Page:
In terms of making the rich “pay their fair share”, I agree.  Let’s lower the income tax rate, encourage further innovation, hiring and spending, and keep our nation’s rich people (and their money) happily settled into the United States and our bank accounts rather than in Cayman Island accounts to avoid our nation’s punitive system of taxation.

No need to apologize, Phil; taxes plague us all

phil-mickelson-298x300Professional PGA golfer Phil Michelson released a statement apologizing to his fans and those who felt insulted after the left-handed golfer said that due to extremely high state taxes in California, some “drastic changes” are looming in the near future, including a possible move out of the state.

“Finances and taxes are a personal matter, and I should not have made my opinions on them public,” Mickelson said in a statement. “I apologize to those I have upset or insulted, and assure you I intend not to let it happen again.”

A couple weeks ago, Mickelson had broached the subject of politics during a Pebble Beach Pro-Am conference call.  After his final round last Sunday, Mickelson was asked to elaborate on what he meant by his comments.  “There are going to be some drastic changes for me because I happen to be in that zone that has been targeted both federally and by the state, and it doesn’t work for me right now,” he said. “So I’m going to have to make some changes.”

Is there anyone out there who would honestly feel insulted by another person expressing discontentment with having to pay more than 60% of his or her income to the state?  Our tax system is a disgraceful mess and  incomprehensible by the majority of Americans.  As a taxpayer, I would be more insulted if nobody found fault with our clearly lopsided progressive system of taxation.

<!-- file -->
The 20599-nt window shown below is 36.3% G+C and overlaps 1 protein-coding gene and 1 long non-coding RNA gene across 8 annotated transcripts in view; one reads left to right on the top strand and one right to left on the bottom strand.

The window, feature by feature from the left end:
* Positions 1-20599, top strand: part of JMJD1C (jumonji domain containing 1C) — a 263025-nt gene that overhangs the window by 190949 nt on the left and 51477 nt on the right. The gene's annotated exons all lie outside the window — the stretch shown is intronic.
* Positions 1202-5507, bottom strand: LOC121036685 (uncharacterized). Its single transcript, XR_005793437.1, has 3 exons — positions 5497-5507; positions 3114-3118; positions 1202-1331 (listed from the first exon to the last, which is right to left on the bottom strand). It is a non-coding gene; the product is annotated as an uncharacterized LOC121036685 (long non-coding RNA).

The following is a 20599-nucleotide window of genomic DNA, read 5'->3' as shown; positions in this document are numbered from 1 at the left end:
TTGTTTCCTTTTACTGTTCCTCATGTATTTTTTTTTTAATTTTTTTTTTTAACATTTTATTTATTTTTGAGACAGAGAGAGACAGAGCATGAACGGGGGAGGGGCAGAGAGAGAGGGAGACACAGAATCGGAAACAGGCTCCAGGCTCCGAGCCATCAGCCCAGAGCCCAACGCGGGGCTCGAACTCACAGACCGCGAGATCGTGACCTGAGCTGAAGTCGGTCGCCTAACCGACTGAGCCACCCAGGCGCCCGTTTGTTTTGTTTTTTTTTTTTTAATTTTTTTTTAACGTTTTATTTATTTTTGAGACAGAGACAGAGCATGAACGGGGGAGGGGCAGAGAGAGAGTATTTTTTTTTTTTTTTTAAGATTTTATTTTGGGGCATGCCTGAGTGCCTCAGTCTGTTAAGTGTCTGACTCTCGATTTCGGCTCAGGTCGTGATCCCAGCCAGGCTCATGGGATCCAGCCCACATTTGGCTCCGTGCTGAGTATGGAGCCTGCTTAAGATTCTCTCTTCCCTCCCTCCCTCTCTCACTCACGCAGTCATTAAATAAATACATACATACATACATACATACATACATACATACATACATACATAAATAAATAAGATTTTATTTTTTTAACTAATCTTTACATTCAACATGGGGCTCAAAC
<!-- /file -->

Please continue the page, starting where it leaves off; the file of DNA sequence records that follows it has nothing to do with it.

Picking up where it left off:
The public was both supportive and critical of Mickelson’s comments.  Some mocked the golfer, who pulled in close to $45 million last  year, for complaining about taxes while making so much money.  But Mickelson has no reason to apologize for “insulting” anybody.  While talk of politics is probably not the best course of action for any public sports figure, milking the rich out of their money has no place in a free society and it is perfectly natural for people to protect their earnings.  If Mickelson does end up moving, it once again proves a point that we’ve made plenty throughout – that if you milk the rich, you lose the rich.  And what state doesn’t want their tax revenue, or in the case of business owners, their jobs?

Rich Perry has already invited Mickelson to move to Texas, which has no state income taxes.  Many golfers live in Texas or Florida because neither state collects income tax.  Tiger Woods admitted to moving to Florida for precisely that reason back in the middle 90s.  Mickelson, a native of San Diego, lived in Scottsdale, AZ for several years before moving back to California.  California residents are the highest taxed in the nation.